Although the second will had not been attested, it would, under North Carolina law, be considered valid because it had been written throughout in James Chaffin's own handwriting. All that remained was to present sufficient evidence that the hand that had written the second will was, without doubt, that of the deceased.

Marshall Chaffin, the sole beneficiary under the conditions of the old will, had passed away within a year of his father, nearly four years before the spirit of James Chaffin had appeared to his second son, James Pinkney Chaffin. Marshall's widow and son prepared to contest the validity of the second will, and the residents of the county began to look forward to a long and bitter court battle between members of the Chaffin family. The scandal mongers were immensely disappointed when 10 witnesses arrived in the courtroom prepared to give evidence that the second will was in James Chaffin's handwriting. After seeing the will, Marshall Chaffin's wife and son immediately withdrew their opposition. It seemed evident that they, too, believed the will had been written in the hand of the testator.

James Pinkney Chaffin later told an investigator for the Journal of the Society for Psychical Research that his father had appeared to him before the trial and told him that the lawsuit would be terminated in such a manner. "Many of my friends do not believe it is possible for the living to hold communication with the dead," James Pinkney Chaffin said, "but I am convinced that my father actually appeared to me on these several occasions and I shall believe it to the day of my death."

It seems strange that James Chaffin should have kept the second will secret, especially in view of the subsequent claim that his disturbed spirit came back from beyond the grave to right the wrong that had been done to his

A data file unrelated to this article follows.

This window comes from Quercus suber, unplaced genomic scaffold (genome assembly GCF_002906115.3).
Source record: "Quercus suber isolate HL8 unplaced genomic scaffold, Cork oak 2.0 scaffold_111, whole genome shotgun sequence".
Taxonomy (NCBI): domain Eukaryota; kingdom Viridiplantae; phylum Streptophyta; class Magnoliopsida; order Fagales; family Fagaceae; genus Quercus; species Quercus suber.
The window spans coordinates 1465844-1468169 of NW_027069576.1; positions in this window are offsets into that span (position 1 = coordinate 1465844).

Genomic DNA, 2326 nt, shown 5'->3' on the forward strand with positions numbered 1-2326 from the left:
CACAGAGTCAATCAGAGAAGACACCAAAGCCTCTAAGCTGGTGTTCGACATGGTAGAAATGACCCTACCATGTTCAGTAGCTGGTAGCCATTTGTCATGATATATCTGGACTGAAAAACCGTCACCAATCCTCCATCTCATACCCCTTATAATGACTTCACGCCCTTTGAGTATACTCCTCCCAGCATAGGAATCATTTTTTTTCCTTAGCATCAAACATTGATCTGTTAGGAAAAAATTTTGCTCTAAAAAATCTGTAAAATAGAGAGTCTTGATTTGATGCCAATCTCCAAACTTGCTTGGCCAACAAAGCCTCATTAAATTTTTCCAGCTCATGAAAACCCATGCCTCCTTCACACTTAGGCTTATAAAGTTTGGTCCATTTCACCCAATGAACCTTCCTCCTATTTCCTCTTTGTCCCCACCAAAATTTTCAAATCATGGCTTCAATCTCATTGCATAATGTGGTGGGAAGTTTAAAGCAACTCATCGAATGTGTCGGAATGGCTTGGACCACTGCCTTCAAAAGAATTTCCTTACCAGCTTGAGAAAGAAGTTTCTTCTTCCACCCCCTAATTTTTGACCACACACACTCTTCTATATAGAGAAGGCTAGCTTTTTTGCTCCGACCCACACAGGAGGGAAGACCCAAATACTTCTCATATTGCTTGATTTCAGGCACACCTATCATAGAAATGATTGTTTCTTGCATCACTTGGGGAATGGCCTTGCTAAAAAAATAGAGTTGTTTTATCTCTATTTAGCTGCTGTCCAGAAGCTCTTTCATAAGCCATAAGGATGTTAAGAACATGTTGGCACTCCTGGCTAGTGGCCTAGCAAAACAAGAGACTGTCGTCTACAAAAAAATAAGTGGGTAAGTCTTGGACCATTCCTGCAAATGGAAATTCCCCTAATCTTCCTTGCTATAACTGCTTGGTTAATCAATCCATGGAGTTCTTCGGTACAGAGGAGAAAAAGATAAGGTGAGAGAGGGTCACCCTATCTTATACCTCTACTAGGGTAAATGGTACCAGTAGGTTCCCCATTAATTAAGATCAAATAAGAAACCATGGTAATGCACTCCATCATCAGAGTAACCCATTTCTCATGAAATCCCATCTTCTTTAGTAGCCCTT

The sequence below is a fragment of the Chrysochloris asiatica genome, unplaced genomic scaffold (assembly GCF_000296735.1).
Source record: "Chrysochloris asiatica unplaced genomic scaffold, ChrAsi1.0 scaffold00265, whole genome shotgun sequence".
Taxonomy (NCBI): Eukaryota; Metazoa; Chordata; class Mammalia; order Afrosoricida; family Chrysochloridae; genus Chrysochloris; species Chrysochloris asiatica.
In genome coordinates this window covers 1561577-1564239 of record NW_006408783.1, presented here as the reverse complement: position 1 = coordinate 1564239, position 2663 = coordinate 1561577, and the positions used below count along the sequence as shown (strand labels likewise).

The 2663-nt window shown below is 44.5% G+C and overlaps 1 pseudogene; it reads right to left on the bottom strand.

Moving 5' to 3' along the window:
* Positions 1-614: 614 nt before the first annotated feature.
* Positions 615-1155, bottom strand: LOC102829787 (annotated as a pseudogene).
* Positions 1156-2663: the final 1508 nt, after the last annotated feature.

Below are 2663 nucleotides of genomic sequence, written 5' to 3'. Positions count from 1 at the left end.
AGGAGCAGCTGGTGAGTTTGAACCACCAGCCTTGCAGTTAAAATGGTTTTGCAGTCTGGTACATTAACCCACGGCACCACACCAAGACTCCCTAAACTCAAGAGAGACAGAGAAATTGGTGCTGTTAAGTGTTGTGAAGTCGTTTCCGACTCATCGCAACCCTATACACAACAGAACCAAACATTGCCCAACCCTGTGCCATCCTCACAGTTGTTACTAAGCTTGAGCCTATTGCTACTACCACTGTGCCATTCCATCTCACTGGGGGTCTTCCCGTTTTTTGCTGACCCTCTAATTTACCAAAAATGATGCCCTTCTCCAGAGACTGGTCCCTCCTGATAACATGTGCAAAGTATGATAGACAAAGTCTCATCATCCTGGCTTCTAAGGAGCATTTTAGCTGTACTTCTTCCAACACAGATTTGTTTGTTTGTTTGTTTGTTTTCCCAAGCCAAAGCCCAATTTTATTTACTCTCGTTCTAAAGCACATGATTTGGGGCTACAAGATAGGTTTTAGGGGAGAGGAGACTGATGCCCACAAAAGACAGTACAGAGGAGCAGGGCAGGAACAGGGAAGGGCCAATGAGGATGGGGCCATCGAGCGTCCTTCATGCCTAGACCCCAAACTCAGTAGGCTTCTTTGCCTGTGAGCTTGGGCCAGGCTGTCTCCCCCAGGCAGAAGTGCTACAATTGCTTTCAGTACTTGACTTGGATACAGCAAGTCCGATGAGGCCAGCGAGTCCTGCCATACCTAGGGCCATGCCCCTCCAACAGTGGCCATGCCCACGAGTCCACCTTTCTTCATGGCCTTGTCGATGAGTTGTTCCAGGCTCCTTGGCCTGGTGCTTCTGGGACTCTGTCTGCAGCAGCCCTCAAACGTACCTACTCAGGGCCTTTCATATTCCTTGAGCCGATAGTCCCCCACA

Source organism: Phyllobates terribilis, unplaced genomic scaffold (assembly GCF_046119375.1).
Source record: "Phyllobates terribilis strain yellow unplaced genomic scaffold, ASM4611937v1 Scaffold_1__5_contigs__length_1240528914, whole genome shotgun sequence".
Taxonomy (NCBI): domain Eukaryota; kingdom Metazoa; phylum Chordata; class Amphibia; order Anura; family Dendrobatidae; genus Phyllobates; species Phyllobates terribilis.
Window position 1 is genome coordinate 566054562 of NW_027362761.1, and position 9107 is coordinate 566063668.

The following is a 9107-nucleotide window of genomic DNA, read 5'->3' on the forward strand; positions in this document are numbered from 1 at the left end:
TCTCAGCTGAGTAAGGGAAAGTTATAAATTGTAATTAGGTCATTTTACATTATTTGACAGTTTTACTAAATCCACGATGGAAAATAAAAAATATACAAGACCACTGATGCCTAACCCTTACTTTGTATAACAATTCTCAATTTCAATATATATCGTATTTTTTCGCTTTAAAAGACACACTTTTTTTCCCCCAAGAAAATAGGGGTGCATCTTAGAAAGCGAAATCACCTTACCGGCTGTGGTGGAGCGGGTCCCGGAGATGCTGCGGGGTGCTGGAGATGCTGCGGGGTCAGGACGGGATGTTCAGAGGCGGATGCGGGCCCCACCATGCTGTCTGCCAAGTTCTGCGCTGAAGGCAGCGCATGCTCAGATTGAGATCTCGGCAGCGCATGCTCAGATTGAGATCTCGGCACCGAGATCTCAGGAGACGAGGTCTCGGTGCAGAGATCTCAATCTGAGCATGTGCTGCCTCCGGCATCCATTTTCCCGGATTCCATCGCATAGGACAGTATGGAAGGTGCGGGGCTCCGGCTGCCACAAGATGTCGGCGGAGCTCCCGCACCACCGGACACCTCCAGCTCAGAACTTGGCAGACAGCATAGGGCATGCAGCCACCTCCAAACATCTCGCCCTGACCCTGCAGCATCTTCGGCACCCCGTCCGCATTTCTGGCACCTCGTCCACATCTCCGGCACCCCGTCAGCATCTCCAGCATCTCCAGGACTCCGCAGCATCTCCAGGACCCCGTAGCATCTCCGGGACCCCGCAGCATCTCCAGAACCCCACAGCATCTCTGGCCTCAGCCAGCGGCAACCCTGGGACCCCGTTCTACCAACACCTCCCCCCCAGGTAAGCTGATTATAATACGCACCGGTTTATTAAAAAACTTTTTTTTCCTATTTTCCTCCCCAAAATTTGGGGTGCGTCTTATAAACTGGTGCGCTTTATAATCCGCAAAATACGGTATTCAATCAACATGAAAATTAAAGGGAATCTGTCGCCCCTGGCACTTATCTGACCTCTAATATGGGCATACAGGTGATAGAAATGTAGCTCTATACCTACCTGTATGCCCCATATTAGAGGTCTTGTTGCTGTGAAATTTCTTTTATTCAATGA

Joel Grey and Patrick Stewart in the television production of "The Christmas Carol." (THE KOBAL COLLECTION)
Joel Grey and Patrick Stewart in the television production of "The Christmas Carol." (
widow and three disinherited sons. Perhaps the farmer had intended some sort of deathbed revelation and had these plans go unrealized when his life was cut short by accident.

Society for Psychical Research investigators were unable to establish any kind of case for a subconscious knowledge of the will in the old Bible or of the message in the coat pocket. Fraud must be ruled out because of the ease in which 10 reliable witnesses, well-acquainted with James Chaffin's handwriting, could be summoned to testify to the authenticity of the handwriting in the will. Charges of a fake will would seem to be further negated by the immediate withdrawal from the contest of Marshall Chaffin's widow and son once they were allowed to examine the document. Evidently they, too, recognized the handwriting of the elder Chaffin.

The Journal's summation of the strange case of James Chaffin's will stated the difficulty in attempting to explain the case along normal lines. For those willing to accept a supernormal explanation of the event, it should be noted that the Chaffin case is of a comparatively infrequent type, in which more than one of the witness's senses is affected by the spirit. J. P. Chaffin both "saw" his father's spirit and "heard" him speak. The auditory information provided by the spirit was not strictly accurate, for what was in the overcoat pocket was not the second will, but a clue to its whereabouts. But the practical result was the same.